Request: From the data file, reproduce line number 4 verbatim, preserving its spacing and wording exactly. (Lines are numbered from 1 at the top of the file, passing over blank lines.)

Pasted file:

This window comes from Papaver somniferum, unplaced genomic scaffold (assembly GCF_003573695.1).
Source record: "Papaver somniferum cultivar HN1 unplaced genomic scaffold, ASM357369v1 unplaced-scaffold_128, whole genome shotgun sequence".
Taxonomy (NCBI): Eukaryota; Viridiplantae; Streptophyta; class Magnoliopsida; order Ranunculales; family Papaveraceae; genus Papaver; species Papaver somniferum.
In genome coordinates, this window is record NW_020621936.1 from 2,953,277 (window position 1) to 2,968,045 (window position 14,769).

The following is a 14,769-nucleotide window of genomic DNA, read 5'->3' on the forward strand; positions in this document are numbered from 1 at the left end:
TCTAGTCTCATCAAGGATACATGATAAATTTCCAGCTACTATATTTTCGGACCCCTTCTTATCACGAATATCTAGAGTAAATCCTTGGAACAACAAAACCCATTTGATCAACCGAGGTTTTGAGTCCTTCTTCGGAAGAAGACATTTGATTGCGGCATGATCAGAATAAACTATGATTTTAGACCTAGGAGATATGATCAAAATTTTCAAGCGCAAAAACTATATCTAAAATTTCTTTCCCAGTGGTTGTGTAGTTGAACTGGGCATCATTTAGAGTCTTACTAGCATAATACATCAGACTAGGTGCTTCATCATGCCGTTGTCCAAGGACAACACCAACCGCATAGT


In genome coordinates, this window is record NW_020621936.1 from 2,953,277 (window position 1) to 2,968,045 (window position 14,769).